Quality malting barley is difficult to find but rather than crying in their beer, some buyers are turning to lower quality crop
The western Canadian malting barley market has given nothing for farmers to smile about over the Christmas holidays.
Instead of a hoped-for rally, the present weakness has reinforced worries that Canada’s crop no longer matters much in the global malting market.
“It’s just kind of blah,” said Neil Townsend, chief analyst at FarmLink Marketing.
“There has been no panic from the buyers’ side at all.”
Farmers had hoped quality damage from bad 2016 growing conditions and a tough harvest would worry buyers of Canada’s top-quality malting barley crop and lead to a post-harvest rally.
For some reason, even though many crops were indeed damaged by the horrendous harvest that many farmers faced, barley maltsters and exporters have not moved to fill their bins and terminals.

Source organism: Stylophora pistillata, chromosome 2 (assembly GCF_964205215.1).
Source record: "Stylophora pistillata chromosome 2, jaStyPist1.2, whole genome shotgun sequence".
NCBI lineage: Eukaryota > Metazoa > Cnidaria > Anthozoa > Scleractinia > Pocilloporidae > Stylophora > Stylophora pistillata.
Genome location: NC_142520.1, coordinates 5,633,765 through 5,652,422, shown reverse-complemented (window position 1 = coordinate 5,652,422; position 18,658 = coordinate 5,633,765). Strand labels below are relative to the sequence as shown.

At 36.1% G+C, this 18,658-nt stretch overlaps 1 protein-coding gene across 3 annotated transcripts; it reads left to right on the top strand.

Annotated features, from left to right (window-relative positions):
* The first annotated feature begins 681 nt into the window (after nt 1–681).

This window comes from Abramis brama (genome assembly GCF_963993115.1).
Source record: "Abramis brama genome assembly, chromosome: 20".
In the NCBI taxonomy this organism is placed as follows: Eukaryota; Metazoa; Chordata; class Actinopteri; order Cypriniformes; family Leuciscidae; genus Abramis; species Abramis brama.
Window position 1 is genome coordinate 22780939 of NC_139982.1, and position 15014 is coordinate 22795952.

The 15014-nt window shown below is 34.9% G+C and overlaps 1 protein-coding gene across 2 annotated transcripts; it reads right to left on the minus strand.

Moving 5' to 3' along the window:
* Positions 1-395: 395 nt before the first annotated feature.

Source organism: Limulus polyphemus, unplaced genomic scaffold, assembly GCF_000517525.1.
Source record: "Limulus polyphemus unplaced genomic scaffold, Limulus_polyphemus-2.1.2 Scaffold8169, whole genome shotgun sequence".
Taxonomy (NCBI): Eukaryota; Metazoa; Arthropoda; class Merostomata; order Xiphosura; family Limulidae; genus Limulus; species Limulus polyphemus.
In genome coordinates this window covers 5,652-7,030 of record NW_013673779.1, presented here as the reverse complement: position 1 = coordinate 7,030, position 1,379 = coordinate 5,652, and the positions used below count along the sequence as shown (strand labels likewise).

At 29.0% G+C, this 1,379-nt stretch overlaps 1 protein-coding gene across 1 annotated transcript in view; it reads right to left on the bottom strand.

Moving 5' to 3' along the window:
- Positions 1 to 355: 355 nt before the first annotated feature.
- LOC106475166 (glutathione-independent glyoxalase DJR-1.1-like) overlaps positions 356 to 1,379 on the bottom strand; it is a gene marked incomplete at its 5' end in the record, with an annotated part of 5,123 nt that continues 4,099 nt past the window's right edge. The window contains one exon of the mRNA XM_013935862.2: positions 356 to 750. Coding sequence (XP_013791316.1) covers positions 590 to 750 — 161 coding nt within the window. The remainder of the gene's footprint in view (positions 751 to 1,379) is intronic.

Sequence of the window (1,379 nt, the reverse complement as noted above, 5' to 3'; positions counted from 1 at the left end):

“They haven’t noticeably taken any more coverage,” said Townsend.
“They haven’t been treating good quality barley like it’s a rare commodity. They’ve been hand to mouth, and they’ve been rejecting a lot of barley.”
Mike Krueger sees the same thing south of the border.
“I don’t know if it’s not going to happen or if it’s just a patience game,” said Krueger, who operates the Money Farm in Fargo, North Dakota.
U.S. barley crops generally appear less damaged than Canadian crops, which has alleviated some buyer worries. As well, the growth of an overseas competitor has also limited the potential for a rally.
Townsend said Australia’s record crop is in head to head competition with Canada in the Chinese market and can easily capture market share.
Brewers want Canada’s traditionally high-quality malting barley, but some are willing to deal with lower quality barley like that in Australia’s Fair Average Quality class.
“There’s a big market for Australian barley,” said Townsend, especially for people who have not traditionally drunk beer and who don’t know how it is supposed to taste.
Another challenge to Canada’s traditional overseas markets is the emergence of Russia and Ukraine as competitors.
“It’s not just Canada and Australia now,” said Townsend.
“It’s other origins working in there, too.”
Krueger said many farmers had their production covered by contracts signed many months ago. Those farmers’ attention has switched to new crop offers.
“The big question with farmers is what kind of contract price will the malting barley people come out with this winter,” he said.